In addition, this work proposes the use of time series cross-validation (TSCV). Cross-validation is a resampling technique typically used in prediction problems to gain insight into how well a model generalizes and as a method for estimating the uncertainty of error statistics. For time series data, using standard cross-validation methods (e.g., k-fold cross-validation) is inappropriate due to the sequential nature of the data. Thus, TSCV is used to produce unbiased estimates of the error statistics. In this procedure, the distribution of the error metric (e.g., MAE, RMSE, MAPE) is estimated by calculating the statistic over a series of test sets.
As an example, Figure 10 illustrates this process for one-step-ahead forecasting. After calculating the error metric, we serially construct training and test partitions by “rolling in” test observations. Note that the training set consists only of data that occurred prior to the observations that form the test set. Thus, no future observations can be used in constructing the forecast, leading to an unbiased estimate. The process is similar for an n -day-ahead forecast, with the test set containing n observations instead of one.
For training and testing, the setup is as follows: the last 1215 data points (i.e., observations from 1 January 2018 to 30 April 2021) are withheld as the initial test set and the remaining observations comprise the initial training set. After training a model and calculating the test metrics, the next day’s observation is removed from the test set and rolled into the training set. The process is repeated until the test set is exhausted, and we have constructed an approximation for the test metric’s sampling distribution. We then calculate the average and standard deviations of the error statistics to summarize model performances.

3. Results and Discussion

3.1. Time Series Description and Characteristics

Before discussing model performance, we briefly describe some notable characteristics of our time series datasets.
For daily rainfall, we note that spikes in the dataset (seen in Figure 3) can be attributed to periods of intense rain usually caused by the monsoon season or typhoons. For example, the massive spike in rainfall at the tail end of 2004 corresponds to the passage of Typhoon Nanmadol through Luzon Island [39].
Next, we incorporate climate data through the Oceanic Niño Index. This is one of the main indices used to track the El Niño-Southern Oscillation (ENSO), a climate phenomenon that affects temperature and precipitation worldwide. Since dam levels are primarily driven by rainfall, and rainfall is heavily influenced by the El Niño and La Niña phenomena, we believe that the addition of ONI should help with our forecasting models.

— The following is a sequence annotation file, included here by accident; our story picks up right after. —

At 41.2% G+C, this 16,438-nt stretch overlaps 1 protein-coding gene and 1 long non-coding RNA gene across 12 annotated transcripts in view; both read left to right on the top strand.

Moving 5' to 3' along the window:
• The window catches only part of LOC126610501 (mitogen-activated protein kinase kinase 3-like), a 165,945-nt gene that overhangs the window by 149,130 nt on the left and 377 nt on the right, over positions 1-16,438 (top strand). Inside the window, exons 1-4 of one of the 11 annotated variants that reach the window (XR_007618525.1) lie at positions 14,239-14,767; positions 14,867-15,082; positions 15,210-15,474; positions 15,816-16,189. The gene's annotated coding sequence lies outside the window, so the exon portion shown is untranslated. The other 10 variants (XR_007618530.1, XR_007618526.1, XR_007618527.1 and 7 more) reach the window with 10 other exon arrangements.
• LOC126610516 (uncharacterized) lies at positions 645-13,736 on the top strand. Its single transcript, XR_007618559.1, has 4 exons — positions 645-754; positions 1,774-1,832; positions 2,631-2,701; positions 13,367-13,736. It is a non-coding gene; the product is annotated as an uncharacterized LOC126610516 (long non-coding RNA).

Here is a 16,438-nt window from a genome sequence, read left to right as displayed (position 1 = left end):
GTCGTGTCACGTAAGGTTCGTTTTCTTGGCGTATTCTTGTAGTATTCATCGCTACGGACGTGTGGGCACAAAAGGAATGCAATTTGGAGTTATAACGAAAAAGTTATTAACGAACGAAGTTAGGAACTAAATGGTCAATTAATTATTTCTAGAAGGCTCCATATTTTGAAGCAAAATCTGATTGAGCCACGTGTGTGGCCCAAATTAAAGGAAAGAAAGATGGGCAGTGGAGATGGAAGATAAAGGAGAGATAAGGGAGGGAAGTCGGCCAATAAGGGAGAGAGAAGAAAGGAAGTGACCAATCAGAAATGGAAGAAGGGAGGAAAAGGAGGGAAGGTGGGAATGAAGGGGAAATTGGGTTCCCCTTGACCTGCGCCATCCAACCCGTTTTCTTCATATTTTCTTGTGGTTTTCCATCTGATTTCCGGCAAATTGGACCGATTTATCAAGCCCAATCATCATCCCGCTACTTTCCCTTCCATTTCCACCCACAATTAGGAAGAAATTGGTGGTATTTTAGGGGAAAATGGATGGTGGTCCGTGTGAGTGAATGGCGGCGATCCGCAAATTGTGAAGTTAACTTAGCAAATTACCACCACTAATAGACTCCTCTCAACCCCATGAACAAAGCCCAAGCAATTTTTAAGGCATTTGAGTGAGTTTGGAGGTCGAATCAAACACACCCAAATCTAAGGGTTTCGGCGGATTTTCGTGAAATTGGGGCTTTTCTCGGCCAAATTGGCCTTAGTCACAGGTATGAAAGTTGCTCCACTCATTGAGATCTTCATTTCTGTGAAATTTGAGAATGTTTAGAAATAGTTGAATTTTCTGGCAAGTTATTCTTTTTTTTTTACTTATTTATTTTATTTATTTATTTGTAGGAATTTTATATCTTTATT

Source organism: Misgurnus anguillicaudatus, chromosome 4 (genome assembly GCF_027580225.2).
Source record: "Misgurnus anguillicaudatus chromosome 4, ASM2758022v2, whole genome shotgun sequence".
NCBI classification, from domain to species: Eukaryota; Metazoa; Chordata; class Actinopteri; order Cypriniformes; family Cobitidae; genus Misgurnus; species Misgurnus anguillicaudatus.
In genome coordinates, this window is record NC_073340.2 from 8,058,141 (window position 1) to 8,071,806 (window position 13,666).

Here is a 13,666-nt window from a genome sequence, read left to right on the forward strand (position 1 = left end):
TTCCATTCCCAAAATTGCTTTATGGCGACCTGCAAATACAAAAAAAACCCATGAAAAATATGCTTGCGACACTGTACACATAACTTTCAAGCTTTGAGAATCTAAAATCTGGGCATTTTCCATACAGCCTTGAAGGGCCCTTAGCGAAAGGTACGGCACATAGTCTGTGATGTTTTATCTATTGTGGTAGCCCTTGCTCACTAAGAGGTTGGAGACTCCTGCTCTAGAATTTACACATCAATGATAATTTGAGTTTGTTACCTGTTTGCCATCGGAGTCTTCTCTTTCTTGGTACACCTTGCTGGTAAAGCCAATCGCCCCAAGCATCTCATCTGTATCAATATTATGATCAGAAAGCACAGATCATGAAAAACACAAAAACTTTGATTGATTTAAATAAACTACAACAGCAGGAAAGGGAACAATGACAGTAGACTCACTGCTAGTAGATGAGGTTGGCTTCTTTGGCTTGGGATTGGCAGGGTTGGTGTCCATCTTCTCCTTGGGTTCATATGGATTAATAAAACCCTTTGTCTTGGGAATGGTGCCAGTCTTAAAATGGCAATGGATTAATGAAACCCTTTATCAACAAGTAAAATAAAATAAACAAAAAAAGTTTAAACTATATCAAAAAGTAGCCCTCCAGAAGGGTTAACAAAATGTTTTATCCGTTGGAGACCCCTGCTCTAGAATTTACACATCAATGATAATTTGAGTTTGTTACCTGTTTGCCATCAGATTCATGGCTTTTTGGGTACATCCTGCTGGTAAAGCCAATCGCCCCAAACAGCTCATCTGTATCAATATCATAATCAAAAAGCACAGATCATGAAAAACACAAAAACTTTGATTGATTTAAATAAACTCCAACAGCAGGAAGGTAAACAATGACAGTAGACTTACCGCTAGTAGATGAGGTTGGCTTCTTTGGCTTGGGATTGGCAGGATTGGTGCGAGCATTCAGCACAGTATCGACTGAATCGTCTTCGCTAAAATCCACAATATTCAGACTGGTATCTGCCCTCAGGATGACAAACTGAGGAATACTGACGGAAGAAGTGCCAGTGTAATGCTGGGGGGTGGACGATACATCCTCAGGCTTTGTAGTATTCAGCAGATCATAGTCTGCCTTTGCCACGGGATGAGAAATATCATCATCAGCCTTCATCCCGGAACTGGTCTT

Lastly, a portion of the water stored in the Angat Dam is allocated for farmland irrigation. Consequently, there is a strong relation between irrigation releases and daily water levels. The irrigation releases are scheduled by the National Irrigation Administration (NIA), a government-owned and controlled corporation responsible for irrigation development and management.

3.2. Model Performance Results and Analysis

We now discuss and summarize the performance of each forecasting model. Table 5, Table 6, Table 7 and Table 8 show the average MAE, RMSE, and MAPE estimates with their standard deviations, indicating the accuracy of the predictions and the associated uncertainty for each metric, respectively. For completeness, we also include the R2 statistics, which illustrates the goodness-of-fit of the models for each prediction horizon. In the discussions below, we focus our attention on the MAE, RMSE, and MAPE metrics as these statistics more appropriately measure prediction accuracy and how well the model generalizes any unseen (i.e., future) data.
Figure 11 depicts a snapshot of sample forecasts for each of the forecasting methods at each prediction horizon. We note that the naïve and seasonal mean methods are meant to be baselines for the short-term and long-term horizons, respectively. Hence, their noticeably poor performance at the opposing extreme horizons. The sample forecasts are purely meant to be illustrative, as each forecast only represents a single test set in the time series cross-validation. As such, the plots do not represent the average performance of each method.
Overall, our results show that the statistical and ML models had lower errors on average and higher goodness-of-fit scores compared to the naïve and seasonal mean methods. In particular, the non-parametric ML models showed superior performance compared to the linear ARIMA model, with both DNNs having the more accurate water level forecast (across all metrics) for both short- and long-term horizons with the least amount of uncertainty.
For 1-day-ahead forecasting, the best performing model, DNN-U, displayed a 32% improvement in MAE/RMSE over the baseline naïve/persistence forecast. This result highlights how much additional performance is gained, given the relative complexity and intensive computational requirements of deep neural networks versus a naïve method that is calculated effortlessly. Essentially, this allows us to properly contextualize the trade-off between the model’s complexity and its performance. In this scenario, it appears that a univariate model (i.e., no exogenous predictors) has superior performance when compared to its multivariate counterparts. This result seems to imply that for very short horizons, the addition of covariates is actually detrimental to performance. From a practical perspective, fewer variables mean it becomes easier for the model to learn and less computational power is needed.
In the 30-day horizon, we see that the DNN-M slightly edges out its univariate counterpart. This suggests that recent observations of rainfall and the climate index (which influences dam inflow) together with irrigation releases (a primary driver of outflow) possesses information that the neural network can learn from.